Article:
It’s difficult to explain to folks who didn’t watch the early 90’s Phillies squads how simultaneously exciting yet disappointing those teams were. Aside from an exciting-but-never-a-threat second place finish in 1986, the late 80’s Phillies squads were a mix of decent young players like Von Hayes and Juan Samuel, aging veterans like Greg Gross, Lance Parrish, and Mike Schmidt, and a pitching staff led by Shane Rawley and Don Carman with Steve Bedrosian and Kent Tekulve in the bullpen. General Manager Lee Thomas took over as the club’s general manager from Woody Woodward in June 1988 and began to shape the roster rather quickly.
Thomas’ first move was a rather subtle one: Thomas dealt Luis Aguayo, a sometimes-starting shortstop, for Amalio Carreno, a pitcher that would appear in three games for the Phillies in 1991, on July 15, 1988. In his first offseason steering the Phillies’ ship, Thomas would trade Shane Rawley to Minnesota for Tom Nieto, Eric Bullock, and Tom Herr, a move that allowed the Phillies to experiment with Samuel in center field by playing the former All-Star Herr at second and indirectly allowing the Phillies to trade Samuel for Roger McDowell and Lenny Dykstra.
Up next on Thomas’ winter to-do list was to reshape the entire outfield, trading Phil Bradley to Baltimore for reliever Gordon Dillard and starter Ken Howell, who would lead the team with 12 wins and a 3.44 ERA in 1989, and Milt Thompson to St. Louis for back-up catcher Steve Lake and reserve outfielder Curt Ford. Trading Bradley was a win, while the Thompson trade was a bust. It was likely the only major blemish on Thomas’ record.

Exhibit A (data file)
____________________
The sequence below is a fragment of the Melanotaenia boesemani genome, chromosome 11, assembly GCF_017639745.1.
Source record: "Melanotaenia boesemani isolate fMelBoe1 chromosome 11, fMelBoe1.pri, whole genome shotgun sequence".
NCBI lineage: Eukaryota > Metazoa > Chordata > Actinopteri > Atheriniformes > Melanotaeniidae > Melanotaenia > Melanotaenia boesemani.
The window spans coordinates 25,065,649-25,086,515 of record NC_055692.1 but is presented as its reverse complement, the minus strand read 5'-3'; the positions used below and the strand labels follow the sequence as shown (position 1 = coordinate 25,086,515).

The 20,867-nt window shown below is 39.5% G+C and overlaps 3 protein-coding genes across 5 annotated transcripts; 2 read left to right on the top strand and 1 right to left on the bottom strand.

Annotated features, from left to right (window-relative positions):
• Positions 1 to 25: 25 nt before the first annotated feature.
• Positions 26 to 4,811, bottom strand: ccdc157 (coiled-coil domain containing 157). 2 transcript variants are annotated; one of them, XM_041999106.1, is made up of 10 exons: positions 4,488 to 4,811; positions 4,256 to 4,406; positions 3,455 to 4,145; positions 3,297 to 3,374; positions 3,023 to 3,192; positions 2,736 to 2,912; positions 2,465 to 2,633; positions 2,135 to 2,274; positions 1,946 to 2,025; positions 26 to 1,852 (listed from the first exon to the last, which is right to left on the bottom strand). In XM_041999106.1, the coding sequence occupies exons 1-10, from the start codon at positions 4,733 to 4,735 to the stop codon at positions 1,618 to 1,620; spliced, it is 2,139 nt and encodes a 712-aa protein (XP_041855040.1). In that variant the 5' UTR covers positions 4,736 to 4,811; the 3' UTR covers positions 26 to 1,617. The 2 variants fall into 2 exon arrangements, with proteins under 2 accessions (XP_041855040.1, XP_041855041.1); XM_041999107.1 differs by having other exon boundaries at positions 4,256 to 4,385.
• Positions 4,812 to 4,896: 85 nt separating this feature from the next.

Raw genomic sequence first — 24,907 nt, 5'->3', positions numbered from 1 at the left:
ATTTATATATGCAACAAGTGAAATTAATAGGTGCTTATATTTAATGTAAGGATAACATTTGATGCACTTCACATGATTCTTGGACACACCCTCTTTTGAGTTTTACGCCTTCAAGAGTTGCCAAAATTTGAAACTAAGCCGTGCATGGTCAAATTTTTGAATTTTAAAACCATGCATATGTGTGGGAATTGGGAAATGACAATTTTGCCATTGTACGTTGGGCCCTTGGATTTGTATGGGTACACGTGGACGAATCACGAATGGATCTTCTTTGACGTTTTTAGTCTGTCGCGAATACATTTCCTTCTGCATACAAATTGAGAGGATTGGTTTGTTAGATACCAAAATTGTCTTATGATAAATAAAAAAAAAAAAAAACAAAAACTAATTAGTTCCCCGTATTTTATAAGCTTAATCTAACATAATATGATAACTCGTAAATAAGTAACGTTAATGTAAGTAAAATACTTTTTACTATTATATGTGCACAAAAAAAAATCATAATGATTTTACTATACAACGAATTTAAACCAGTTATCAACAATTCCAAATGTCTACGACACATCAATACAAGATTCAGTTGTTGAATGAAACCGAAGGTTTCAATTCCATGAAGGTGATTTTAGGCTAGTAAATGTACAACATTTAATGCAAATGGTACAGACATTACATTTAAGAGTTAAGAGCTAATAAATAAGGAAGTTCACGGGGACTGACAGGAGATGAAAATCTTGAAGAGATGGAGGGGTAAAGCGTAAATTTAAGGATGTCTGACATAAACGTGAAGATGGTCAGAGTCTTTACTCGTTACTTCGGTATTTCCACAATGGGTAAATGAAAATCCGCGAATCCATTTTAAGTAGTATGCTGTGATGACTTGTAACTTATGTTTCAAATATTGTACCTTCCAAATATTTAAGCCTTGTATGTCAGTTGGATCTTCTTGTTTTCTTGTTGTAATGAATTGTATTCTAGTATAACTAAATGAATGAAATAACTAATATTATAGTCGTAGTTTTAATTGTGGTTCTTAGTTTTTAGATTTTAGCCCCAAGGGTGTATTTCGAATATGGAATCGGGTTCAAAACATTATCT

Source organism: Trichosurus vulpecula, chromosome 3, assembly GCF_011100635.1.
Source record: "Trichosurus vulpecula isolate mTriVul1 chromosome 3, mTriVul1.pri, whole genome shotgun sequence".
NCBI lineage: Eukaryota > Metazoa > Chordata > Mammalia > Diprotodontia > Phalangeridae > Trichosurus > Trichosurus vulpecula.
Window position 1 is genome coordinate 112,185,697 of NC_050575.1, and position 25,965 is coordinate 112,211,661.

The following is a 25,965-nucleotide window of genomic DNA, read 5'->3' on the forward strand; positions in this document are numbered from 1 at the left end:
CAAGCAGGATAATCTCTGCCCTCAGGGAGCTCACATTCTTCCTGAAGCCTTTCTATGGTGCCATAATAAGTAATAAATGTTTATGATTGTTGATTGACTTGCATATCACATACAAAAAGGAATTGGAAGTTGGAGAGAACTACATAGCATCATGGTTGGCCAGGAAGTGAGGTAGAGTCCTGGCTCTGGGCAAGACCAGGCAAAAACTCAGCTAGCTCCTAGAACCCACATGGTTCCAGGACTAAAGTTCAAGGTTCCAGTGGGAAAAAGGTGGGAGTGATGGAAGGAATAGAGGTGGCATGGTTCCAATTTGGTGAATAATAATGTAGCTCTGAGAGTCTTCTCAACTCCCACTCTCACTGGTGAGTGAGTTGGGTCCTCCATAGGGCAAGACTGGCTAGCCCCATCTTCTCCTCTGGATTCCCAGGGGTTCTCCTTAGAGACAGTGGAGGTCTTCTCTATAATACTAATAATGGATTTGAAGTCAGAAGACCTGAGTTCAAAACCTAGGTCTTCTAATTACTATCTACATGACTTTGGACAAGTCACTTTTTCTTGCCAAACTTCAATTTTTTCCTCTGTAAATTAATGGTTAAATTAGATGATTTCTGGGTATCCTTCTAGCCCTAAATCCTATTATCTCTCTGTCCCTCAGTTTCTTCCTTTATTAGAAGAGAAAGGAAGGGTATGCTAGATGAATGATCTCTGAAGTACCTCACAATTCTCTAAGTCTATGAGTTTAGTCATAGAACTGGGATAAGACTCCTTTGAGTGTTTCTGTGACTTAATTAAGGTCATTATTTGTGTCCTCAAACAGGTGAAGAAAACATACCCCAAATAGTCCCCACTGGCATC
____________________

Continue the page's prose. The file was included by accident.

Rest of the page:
Soon, everything Thomas would touch turned to gold, even if it was a few years later. The Phillies would acquire John Kruk and Randy Ready from San Diego for Chris James on June 2 and Dykstra and McDowell from the Mets for Samuel on June 18, 1989. No player was untouchable, not even 1987 Cy Young winner Steve Bedrosian; Bedrosian would be dealt for Dennis Cook, Charlie Hayes, and Terry Mulholland on June 18. In December 1989, the Phils selected Sil Capusano and Dave Hollins away from the Toronto Blue Jays and San Diego Padres respectively in the Rule 5 draft. The Phillies, finally, had a plan.
The Phillies would go from 67 wins in 1989 to 77 in 1990 to 78 in 1991. Younger talent like Darren Daulton, Dykstra, and Kruk were hitting their strides while unexpected contributions from veterans Dickie Thon and Dale Murphy in 1991 boosted their record. Not satisfied with third and fourth place finishes, Thomas pulled the trigger on the best trade of his tenure, sending then 24-year old, full-of-promise Jason Grimsely to Baltimore for the suddenly 25-year old journeyman Curt Schilling.